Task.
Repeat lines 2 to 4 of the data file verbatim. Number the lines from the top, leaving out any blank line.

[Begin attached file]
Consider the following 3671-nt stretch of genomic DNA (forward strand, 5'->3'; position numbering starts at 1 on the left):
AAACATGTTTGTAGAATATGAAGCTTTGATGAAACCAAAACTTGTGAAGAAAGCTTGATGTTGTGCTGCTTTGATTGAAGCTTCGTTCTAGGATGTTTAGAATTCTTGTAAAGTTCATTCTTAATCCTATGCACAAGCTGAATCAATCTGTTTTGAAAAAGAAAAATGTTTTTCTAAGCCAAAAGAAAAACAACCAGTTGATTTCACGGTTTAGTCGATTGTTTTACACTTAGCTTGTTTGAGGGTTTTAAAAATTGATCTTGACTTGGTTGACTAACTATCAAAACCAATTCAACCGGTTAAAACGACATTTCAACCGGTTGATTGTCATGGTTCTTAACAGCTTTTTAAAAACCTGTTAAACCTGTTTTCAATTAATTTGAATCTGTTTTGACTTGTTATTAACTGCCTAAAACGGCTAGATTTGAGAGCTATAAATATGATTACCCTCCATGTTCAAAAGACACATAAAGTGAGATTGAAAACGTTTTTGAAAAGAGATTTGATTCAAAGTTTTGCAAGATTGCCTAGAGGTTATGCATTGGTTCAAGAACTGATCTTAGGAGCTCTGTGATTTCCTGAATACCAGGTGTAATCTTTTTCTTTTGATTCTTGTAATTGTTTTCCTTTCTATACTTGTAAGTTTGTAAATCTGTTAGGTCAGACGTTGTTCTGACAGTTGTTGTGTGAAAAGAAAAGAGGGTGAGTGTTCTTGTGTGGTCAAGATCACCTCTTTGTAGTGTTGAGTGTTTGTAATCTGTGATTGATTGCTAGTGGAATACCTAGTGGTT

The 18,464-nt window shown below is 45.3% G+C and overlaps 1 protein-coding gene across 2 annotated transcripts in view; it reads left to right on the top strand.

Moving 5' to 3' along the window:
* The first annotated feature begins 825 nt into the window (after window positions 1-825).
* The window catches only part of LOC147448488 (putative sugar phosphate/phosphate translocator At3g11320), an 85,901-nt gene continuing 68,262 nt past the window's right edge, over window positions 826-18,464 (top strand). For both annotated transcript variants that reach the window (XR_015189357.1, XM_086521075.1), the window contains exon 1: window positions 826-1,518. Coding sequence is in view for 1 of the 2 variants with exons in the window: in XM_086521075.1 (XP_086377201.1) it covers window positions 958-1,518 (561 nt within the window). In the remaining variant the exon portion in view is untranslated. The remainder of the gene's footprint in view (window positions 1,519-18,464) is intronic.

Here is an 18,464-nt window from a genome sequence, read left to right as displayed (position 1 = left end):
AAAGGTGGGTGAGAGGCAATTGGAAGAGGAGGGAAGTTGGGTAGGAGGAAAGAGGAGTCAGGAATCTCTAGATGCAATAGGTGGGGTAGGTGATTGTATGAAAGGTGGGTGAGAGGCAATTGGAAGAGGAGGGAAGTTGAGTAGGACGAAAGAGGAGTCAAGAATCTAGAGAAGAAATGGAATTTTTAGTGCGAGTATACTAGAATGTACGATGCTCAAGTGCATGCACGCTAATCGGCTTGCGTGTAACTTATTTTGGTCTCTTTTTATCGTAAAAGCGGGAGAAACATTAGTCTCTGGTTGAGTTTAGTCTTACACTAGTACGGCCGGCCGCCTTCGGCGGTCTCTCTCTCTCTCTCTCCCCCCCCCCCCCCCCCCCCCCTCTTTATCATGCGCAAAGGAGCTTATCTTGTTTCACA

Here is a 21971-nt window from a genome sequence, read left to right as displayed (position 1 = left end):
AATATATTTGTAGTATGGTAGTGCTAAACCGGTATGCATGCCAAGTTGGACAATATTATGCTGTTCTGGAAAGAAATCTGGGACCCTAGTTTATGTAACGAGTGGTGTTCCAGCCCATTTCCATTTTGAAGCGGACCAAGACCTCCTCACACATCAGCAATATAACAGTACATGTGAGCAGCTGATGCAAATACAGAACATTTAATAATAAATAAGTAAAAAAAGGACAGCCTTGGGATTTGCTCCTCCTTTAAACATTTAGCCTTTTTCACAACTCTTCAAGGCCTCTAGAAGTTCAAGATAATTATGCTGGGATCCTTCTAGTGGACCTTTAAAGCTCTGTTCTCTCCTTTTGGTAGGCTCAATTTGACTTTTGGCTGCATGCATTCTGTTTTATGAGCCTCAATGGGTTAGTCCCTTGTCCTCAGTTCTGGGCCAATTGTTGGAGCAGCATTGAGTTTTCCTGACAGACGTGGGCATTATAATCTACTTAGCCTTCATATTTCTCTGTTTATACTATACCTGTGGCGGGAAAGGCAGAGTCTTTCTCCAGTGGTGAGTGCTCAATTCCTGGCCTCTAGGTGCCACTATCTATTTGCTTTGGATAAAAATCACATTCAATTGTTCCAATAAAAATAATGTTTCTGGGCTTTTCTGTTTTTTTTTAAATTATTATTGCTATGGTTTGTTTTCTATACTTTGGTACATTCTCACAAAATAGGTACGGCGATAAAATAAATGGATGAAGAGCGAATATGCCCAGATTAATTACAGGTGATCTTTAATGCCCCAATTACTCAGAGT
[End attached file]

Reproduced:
AAACATGTTTGTAGAATATGAAGCTTTGATGAAACCAAAACTTGTGAAGAAAGCTTGATGTTGTGCTGCTTTGATTGAAGCTTCGTTCTAGGATGTTTAGAATTCTTGTAAAGTTCATTCTTAATCCTATGCACAAGCTGAATCAATCTGTTTTGAAAAAGAAAAATGTTTTTCTAAGCCAAAAGAAAAACAACCAGTTGATTTCACGGTTTAGTCGATTGTTTTACACTTAGCTTGTTTGAGGGTTTTAAAAATTGATCTTGACTTGGTTGACTAACTATCAAAACCAATTCAACCGGTTAAAACGACATTTCAACCGGTTGATTGTCATGGTTCTTAACAGCTTTTTAAAAACCTGTTAAACCTGTTTTCAATTAATTTGAATCTGTTTTGACTTGTTATTAACTGCCTAAAACGGCTAGATTTGAGAGCTATAAATATGATTACCCTCCATGTTCAAAAGACACATAAAGTGAGATTGAAAACGTTTTTGAAAAGAGATTTGATTCAAAGTTTTGCAAGATTGCCTAGAGGTTATGCATTGGTTCAAGAACTGATCTTAGGAGCTCTGTGATTTCCTGAATACCAGGTGTAATCTTTTTCTTTTGATTCTTGTAATTGTTTTCCTTTCTATACTTGTAAGTTTGTAAATCTGTTAGGTCAGACGTTGTTCTGACAGTTGTTGTGTGAAAAGAAAAGAGGGTGAGTGTTCTTGTGTGGTCAAGATCACCTCTTTGTAGTGTTGAGTGTTTGTAATCTGTGATTGATTGCTAGTGGAATACCTAGTGGTT

The 18,464-nt window shown below is 45.3% G+C and overlaps 1 protein-coding gene across 2 annotated transcripts in view; it reads left to right on the top strand.

Moving 5' to 3' along the window: